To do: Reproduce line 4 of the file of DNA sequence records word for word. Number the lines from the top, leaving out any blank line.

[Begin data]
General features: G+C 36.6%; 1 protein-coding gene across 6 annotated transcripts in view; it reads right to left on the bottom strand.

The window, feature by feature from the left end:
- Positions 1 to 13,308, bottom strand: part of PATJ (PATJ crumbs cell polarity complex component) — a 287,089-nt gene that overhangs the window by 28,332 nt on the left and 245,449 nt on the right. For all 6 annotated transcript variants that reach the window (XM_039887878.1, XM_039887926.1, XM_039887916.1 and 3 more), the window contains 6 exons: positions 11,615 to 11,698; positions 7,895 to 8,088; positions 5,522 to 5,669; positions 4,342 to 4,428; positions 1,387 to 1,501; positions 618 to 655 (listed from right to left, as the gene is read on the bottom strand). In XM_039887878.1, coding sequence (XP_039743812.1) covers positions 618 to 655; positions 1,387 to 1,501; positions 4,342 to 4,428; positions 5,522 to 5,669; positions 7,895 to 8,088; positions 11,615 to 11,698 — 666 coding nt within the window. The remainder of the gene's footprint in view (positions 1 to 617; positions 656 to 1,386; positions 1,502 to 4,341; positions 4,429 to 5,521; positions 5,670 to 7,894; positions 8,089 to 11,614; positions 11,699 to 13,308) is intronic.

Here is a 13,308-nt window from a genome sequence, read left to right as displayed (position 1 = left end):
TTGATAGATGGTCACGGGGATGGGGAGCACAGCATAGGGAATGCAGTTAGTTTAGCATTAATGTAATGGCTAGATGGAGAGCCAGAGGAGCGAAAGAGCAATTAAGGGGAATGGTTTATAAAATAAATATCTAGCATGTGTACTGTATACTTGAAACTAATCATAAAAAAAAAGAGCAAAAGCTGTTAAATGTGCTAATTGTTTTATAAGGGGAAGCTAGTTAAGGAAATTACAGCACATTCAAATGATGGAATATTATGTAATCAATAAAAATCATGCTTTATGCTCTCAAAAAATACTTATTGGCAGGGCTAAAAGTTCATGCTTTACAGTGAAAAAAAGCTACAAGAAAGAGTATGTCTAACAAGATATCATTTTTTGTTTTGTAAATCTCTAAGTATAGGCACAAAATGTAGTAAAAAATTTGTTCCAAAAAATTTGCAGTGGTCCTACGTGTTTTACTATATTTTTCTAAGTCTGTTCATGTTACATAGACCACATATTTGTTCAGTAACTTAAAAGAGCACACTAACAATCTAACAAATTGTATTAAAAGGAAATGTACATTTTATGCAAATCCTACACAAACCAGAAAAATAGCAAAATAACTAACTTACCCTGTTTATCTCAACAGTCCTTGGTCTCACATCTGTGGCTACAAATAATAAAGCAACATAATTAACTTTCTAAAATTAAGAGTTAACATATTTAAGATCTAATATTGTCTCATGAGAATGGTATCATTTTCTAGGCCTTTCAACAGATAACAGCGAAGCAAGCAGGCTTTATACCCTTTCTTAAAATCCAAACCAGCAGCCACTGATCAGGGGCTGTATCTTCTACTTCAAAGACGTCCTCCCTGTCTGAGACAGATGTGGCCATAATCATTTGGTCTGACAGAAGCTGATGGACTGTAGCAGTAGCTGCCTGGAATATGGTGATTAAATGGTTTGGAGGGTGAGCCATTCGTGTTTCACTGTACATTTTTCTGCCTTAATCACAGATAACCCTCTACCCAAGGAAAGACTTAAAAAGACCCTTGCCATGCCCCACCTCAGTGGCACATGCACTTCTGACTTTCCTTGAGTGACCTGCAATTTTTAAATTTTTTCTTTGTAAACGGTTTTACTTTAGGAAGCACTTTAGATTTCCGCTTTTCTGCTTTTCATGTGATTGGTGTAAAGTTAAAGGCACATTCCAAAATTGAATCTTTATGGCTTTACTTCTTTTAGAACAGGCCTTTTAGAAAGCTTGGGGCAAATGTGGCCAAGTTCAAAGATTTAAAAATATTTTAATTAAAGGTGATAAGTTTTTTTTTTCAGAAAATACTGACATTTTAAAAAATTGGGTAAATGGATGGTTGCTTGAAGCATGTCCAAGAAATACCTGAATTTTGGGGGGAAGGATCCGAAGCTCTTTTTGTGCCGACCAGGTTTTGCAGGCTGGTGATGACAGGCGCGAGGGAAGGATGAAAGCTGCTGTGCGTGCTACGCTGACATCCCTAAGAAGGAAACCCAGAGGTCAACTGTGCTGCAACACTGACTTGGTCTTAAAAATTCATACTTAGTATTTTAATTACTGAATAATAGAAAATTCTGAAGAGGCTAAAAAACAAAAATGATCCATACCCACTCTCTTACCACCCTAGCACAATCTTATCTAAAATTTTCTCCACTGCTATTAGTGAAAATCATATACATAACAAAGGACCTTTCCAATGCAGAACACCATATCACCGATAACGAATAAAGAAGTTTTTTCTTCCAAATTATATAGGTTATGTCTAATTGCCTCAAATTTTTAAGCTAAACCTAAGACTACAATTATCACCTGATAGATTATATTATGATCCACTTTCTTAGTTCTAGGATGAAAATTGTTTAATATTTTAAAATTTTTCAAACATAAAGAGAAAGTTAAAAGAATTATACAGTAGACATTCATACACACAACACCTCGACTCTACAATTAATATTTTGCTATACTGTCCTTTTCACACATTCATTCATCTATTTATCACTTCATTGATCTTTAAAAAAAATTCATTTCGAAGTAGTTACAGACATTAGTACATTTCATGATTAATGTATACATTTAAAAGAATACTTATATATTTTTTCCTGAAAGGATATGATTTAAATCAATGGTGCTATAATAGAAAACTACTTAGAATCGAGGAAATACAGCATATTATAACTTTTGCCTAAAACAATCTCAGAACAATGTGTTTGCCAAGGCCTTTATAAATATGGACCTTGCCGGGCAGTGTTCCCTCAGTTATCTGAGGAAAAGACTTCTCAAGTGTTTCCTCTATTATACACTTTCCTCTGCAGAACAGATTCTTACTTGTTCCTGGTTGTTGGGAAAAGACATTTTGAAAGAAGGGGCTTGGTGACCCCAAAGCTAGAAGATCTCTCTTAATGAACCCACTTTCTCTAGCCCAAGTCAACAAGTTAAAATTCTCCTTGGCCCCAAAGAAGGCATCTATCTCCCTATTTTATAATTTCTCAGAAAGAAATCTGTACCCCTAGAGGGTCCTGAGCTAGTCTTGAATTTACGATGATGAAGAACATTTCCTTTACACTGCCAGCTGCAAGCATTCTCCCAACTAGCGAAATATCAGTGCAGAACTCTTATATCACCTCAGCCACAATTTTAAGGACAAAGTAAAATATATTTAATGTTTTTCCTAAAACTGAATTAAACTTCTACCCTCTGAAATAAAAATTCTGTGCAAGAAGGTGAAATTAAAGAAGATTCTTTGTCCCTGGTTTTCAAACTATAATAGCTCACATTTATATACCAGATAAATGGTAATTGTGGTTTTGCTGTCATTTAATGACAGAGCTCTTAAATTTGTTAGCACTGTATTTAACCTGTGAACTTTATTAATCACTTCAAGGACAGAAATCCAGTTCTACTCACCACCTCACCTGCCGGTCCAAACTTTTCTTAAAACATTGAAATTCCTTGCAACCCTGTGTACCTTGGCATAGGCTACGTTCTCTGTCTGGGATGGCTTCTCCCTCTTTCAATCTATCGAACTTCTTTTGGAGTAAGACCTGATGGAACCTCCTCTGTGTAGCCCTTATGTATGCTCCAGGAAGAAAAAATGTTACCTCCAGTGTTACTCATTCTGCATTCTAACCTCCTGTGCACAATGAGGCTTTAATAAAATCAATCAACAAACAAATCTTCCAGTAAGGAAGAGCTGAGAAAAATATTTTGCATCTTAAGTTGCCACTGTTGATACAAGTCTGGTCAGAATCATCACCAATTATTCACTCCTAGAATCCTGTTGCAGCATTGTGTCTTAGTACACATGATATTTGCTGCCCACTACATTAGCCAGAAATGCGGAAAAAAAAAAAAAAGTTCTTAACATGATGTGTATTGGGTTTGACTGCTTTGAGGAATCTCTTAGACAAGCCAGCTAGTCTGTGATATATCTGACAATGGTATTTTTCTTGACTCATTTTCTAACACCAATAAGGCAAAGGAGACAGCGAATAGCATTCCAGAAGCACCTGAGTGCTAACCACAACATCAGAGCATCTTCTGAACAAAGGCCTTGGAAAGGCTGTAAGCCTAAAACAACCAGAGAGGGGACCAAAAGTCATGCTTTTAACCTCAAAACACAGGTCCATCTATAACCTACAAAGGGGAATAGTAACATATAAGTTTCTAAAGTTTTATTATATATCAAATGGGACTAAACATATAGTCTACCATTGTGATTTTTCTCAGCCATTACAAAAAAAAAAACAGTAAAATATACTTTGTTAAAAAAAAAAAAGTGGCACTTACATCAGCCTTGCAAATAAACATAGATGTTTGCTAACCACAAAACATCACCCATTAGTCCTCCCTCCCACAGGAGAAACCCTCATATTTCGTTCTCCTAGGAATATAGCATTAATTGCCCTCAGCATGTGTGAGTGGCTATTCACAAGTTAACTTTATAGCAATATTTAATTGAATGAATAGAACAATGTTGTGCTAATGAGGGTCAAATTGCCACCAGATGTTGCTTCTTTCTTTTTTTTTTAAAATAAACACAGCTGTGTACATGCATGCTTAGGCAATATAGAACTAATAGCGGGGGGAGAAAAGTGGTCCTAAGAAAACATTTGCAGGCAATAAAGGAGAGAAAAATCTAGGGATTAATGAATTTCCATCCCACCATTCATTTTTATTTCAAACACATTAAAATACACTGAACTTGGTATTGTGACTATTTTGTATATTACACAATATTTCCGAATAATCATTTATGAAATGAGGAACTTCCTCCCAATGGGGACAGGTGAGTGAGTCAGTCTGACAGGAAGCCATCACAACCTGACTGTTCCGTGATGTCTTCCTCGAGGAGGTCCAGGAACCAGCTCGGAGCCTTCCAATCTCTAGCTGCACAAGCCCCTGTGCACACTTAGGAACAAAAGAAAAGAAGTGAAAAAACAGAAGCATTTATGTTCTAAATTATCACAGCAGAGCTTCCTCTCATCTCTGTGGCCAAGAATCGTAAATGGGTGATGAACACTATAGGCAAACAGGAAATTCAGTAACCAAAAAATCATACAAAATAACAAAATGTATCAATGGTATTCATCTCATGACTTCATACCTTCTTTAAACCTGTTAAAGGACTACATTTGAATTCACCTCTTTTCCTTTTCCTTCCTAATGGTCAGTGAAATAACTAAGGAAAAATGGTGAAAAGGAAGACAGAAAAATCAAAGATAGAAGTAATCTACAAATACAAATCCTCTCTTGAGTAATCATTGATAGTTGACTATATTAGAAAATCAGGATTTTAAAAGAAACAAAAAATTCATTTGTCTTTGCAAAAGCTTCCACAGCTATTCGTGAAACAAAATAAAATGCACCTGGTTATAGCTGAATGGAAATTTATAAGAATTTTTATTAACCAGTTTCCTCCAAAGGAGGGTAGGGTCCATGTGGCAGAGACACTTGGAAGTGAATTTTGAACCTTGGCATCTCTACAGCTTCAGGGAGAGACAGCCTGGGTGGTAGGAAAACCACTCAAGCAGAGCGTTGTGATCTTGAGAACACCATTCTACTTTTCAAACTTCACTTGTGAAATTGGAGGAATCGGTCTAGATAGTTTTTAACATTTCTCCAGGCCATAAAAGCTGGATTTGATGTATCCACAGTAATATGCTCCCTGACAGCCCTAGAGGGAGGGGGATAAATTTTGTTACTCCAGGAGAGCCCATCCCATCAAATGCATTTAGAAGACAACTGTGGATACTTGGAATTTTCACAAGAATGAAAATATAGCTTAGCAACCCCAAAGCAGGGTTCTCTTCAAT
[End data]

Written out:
Here is a 13,308-nt window from a genome sequence, read left to right as displayed (position 1 = left end):